• Transparent processes and prices
  • Professional translators who work in their native language


Where can you find useful resources on this subject?

If you want to find out more about technical documentation, further helpful information is available here:

  • VDI standards: Access publications on the various standards issued by the Association of German Engineers (VDI).
  • tekom: The website of the world’s largest professional association for technical information offers information (in German) on specialist conventions, industry events, further training opportunities, and much more.
  • 1Technische Dokumentation: Praktische Anleitungen und Beispiele by Dietrich Juhl, Springer Vieweg, 2015. Written primarily for technical writers, this guide provides many useful tips on creating various types of instructions.


Lexsys: the partner you can rely on for flawless technical documentation

The world of technical documentation can seem daunting for manufacturers of software and devices. The requirements they face include:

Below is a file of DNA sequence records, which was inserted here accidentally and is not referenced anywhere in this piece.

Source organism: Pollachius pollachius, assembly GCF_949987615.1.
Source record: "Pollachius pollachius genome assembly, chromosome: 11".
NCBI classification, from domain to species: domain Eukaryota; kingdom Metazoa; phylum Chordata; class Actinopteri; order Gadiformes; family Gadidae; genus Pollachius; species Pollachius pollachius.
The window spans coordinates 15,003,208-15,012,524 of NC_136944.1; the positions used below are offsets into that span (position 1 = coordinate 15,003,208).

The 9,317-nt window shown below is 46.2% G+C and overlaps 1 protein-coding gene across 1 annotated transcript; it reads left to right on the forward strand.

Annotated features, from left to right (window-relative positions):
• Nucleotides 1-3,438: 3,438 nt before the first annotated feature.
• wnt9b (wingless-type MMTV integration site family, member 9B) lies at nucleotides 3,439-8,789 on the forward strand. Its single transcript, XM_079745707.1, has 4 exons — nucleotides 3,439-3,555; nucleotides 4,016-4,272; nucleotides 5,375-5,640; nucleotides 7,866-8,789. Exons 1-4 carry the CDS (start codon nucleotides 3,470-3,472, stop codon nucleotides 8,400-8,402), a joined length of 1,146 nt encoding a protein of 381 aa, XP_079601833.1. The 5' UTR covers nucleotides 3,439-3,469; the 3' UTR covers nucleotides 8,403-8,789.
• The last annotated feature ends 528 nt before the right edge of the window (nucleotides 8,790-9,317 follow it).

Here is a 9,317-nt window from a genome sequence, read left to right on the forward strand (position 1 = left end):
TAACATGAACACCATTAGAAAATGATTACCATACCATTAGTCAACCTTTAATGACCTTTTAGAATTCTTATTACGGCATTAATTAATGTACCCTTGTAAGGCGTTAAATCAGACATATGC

• Ensuring compliance with legal specifications and norms
  • Taking various target groups into account
  • Finding a technical writer to create their documentation
  • Managing, maintaining, and publishing this content
  • Having the documentation translated, if applicable

Ticking all these boxes – and doing it well – is no easy task. At Lexsys, we’ve spent years helping manufacturers pull it off and would be happy to guide you through all the issues related to technical communication, from the costs and software involved to the actual creation and translation of your documentation.

Do you need support with your technical documentation? Contact us today to set up a consultation.

About the Author

Carl Isaac

Unit Director Technical Documentation

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Phillis Fidler

Dear webmaster, You always provide helpful diagrams and illustrations.